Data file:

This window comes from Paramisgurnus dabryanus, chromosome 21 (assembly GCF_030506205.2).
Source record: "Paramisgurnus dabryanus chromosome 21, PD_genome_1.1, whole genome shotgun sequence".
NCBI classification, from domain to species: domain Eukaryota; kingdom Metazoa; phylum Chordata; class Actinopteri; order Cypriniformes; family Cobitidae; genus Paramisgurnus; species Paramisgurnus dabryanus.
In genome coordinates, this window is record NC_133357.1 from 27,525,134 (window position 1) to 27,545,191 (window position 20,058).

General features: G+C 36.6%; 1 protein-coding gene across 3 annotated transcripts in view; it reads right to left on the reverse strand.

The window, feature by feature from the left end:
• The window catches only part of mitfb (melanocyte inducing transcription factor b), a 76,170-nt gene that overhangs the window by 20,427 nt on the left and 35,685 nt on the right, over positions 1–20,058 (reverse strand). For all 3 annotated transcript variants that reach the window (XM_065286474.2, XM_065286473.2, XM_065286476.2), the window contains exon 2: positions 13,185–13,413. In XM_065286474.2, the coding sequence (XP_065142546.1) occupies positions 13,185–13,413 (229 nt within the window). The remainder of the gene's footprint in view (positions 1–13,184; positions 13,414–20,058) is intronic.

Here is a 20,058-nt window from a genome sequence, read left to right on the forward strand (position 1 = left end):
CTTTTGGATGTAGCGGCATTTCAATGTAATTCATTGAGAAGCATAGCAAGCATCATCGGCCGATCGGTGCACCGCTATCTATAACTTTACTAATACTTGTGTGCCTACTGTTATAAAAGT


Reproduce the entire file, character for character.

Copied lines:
This window comes from Paramisgurnus dabryanus, chromosome 21 (assembly GCF_030506205.2).
Source record: "Paramisgurnus dabryanus chromosome 21, PD_genome_1.1, whole genome shotgun sequence".
NCBI classification, from domain to species: domain Eukaryota; kingdom Metazoa; phylum Chordata; class Actinopteri; order Cypriniformes; family Cobitidae; genus Paramisgurnus; species Paramisgurnus dabryanus.
In genome coordinates, this window is record NC_133357.1 from 27,525,134 (window position 1) to 27,545,191 (window position 20,058).

General features: G+C 36.6%; 1 protein-coding gene across 3 annotated transcripts in view; it reads right to left on the reverse strand.

The window, feature by feature from the left end:
• The window catches only part of mitfb (melanocyte inducing transcription factor b), a 76,170-nt gene that overhangs the window by 20,427 nt on the left and 35,685 nt on the right, over positions 1–20,058 (reverse strand). For all 3 annotated transcript variants that reach the window (XM_065286474.2, XM_065286473.2, XM_065286476.2), the window contains exon 2: positions 13,185–13,413. In XM_065286474.2, the coding sequence (XP_065142546.1) occupies positions 13,185–13,413 (229 nt within the window). The remainder of the gene's footprint in view (positions 1–13,184; positions 13,414–20,058) is intronic.

Here is a 20,058-nt window from a genome sequence, read left to right on the forward strand (position 1 = left end):
CTTTTGGATGTAGCGGCATTTCAATGTAATTCATTGAGAAGCATAGCAAGCATCATCGGCCGATCGGTGCACCGCTATCTATAACTTTACTAATACTTGTGTGCCTACTGTTATAAAAGT